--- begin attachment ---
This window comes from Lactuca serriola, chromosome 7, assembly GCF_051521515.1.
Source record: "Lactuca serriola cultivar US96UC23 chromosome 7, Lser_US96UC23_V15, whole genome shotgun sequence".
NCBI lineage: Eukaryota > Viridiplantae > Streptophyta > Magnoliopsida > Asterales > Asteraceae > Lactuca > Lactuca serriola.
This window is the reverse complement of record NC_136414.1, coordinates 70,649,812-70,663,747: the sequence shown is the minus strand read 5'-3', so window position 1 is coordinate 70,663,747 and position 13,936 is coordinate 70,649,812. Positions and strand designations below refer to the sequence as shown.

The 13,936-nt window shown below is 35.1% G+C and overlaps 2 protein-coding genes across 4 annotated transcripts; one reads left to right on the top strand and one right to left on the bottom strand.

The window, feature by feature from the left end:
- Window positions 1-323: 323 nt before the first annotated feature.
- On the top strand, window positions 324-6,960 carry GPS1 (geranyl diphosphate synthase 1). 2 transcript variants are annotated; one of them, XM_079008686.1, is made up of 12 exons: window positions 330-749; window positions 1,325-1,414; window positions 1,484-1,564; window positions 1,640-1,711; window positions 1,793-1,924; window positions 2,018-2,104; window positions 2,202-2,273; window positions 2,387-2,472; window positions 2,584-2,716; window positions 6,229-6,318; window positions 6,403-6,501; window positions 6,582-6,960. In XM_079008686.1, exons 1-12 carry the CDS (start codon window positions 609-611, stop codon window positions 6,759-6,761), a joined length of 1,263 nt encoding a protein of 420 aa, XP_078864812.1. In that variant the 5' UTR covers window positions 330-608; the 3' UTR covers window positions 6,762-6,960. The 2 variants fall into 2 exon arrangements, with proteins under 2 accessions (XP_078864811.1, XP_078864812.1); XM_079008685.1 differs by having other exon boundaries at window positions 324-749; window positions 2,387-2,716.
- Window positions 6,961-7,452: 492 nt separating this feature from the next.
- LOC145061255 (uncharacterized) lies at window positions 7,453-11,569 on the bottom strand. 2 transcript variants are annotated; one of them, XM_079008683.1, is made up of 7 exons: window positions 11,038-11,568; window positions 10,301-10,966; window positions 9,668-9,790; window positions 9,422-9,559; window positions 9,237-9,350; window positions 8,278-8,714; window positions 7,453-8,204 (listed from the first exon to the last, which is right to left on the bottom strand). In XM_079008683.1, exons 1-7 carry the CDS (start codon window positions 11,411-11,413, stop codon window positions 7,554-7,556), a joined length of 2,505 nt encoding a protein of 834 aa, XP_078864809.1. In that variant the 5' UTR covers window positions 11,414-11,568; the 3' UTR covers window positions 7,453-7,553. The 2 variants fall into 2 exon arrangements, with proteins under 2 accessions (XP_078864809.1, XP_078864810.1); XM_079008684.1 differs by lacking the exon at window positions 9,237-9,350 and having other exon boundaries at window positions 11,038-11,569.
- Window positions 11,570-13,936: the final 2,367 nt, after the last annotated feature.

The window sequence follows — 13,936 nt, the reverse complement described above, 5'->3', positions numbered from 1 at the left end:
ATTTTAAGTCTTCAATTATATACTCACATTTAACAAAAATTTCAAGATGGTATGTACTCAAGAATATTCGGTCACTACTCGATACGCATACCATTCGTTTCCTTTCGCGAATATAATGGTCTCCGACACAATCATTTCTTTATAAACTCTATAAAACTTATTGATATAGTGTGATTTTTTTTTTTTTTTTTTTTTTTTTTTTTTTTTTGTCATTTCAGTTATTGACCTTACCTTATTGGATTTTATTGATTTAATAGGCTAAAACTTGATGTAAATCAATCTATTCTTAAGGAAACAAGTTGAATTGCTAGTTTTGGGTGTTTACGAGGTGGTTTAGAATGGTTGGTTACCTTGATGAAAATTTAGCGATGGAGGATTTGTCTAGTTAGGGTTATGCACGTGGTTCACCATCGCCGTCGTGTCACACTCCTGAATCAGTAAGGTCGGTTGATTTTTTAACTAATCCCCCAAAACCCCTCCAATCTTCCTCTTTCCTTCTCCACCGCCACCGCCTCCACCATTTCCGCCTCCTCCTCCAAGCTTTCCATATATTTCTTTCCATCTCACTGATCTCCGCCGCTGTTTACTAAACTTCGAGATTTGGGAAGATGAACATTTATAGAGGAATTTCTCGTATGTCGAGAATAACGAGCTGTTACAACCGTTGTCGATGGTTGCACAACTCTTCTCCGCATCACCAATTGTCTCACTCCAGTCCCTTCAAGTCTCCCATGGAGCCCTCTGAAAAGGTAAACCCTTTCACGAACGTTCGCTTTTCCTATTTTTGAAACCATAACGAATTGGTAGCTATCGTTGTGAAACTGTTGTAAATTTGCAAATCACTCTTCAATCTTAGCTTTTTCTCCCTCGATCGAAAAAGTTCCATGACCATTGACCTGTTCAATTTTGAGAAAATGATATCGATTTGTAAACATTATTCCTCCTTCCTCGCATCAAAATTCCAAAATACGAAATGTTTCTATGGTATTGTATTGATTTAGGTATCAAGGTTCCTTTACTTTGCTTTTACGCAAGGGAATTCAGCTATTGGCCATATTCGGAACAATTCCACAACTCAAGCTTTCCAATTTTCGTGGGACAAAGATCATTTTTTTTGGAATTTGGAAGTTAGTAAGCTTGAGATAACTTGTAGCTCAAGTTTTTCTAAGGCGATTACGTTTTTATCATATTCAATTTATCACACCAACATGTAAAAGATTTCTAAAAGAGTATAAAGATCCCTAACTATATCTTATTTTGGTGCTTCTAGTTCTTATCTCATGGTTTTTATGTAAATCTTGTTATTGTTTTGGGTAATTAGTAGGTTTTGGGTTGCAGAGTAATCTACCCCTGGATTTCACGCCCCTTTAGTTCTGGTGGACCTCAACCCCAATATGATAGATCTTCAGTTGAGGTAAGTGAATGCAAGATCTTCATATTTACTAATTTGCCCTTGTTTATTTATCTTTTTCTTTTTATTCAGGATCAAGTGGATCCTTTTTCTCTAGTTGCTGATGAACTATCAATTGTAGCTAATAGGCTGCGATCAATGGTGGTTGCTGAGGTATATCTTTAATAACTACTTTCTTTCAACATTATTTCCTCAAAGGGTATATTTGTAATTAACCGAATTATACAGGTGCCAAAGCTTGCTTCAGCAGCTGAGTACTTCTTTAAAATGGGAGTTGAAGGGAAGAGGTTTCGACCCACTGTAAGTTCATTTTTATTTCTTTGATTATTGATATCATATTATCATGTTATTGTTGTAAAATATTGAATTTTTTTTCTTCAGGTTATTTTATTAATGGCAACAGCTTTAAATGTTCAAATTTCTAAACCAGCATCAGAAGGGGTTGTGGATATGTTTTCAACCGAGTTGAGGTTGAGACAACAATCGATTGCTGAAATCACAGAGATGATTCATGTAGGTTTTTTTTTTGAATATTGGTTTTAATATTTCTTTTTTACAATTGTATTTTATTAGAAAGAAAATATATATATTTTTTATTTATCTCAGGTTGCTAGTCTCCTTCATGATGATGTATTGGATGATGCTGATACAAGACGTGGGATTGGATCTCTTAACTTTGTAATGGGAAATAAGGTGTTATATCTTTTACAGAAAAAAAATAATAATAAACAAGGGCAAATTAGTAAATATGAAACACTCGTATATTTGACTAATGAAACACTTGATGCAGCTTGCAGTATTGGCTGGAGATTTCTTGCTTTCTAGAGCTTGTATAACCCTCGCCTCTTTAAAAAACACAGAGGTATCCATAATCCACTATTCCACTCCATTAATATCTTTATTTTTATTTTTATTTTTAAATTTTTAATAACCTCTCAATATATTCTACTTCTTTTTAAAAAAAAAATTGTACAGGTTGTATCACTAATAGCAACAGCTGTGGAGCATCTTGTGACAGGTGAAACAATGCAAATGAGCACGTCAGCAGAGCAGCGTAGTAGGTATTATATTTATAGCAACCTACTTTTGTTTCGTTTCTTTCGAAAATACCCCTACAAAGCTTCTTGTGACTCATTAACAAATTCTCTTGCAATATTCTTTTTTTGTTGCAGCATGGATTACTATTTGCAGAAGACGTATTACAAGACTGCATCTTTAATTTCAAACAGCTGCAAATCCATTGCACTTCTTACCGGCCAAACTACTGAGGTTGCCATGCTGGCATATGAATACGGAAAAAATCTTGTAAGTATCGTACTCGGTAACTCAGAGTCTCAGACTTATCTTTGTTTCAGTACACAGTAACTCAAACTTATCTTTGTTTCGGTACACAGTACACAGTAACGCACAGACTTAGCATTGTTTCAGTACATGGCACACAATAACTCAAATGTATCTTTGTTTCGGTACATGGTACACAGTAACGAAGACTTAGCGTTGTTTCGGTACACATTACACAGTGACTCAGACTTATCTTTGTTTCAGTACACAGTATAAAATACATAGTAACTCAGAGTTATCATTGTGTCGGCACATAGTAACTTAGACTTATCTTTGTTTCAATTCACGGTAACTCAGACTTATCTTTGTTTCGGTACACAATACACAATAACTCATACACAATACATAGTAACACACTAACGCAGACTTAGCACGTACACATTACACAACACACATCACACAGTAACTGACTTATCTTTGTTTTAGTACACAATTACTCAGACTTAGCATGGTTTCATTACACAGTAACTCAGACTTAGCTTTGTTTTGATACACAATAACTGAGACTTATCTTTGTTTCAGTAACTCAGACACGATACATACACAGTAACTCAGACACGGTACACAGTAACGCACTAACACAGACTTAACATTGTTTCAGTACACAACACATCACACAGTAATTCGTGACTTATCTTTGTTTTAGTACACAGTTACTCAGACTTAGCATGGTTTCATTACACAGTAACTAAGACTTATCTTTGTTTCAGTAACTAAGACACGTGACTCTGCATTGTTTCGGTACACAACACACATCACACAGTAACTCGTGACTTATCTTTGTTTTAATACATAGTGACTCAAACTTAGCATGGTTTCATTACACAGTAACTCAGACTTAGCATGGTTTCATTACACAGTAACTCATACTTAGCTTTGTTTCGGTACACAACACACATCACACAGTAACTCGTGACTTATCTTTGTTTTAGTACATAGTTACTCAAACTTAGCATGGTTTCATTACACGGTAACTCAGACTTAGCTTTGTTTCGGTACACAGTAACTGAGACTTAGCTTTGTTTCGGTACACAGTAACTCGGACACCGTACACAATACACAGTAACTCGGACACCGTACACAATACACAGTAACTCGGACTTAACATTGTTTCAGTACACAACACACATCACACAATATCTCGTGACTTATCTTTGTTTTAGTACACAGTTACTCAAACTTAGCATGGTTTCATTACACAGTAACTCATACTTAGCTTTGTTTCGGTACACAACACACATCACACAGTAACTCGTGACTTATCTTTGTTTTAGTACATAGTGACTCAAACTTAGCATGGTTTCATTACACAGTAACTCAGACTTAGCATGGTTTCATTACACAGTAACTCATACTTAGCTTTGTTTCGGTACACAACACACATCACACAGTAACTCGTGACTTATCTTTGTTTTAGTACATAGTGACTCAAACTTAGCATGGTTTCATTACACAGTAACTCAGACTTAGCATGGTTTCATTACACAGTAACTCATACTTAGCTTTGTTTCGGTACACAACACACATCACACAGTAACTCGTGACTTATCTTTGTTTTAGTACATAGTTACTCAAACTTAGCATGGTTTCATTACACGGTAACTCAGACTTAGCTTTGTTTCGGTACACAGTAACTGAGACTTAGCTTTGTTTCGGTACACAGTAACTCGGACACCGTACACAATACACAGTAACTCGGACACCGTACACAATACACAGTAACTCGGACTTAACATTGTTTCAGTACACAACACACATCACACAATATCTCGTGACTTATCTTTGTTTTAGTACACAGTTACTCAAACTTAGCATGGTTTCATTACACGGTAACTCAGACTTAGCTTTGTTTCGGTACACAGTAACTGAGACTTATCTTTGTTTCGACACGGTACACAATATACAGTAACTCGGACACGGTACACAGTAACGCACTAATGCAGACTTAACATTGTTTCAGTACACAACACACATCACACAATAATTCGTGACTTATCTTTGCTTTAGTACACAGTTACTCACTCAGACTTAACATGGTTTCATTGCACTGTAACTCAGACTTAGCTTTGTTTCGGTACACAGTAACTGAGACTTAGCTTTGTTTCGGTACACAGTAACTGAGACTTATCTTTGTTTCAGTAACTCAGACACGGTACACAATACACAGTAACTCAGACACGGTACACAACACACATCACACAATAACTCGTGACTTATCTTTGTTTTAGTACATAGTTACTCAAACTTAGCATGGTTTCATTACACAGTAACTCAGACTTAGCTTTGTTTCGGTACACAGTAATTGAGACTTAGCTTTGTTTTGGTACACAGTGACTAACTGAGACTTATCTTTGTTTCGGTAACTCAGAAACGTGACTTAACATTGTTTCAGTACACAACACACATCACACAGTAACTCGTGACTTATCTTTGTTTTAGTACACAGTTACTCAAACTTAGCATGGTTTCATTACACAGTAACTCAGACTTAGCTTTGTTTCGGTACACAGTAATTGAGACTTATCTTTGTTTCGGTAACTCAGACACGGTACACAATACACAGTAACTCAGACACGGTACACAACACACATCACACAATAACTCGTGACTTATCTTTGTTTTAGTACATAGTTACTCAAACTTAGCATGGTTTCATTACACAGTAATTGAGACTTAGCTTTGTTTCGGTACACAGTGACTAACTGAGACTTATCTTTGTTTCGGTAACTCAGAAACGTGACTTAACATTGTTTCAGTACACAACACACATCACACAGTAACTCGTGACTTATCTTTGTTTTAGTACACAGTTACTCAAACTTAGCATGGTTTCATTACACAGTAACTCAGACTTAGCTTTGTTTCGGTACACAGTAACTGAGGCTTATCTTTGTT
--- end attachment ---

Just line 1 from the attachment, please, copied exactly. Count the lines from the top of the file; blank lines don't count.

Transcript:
This window comes from Lactuca serriola, chromosome 7, assembly GCF_051521515.1.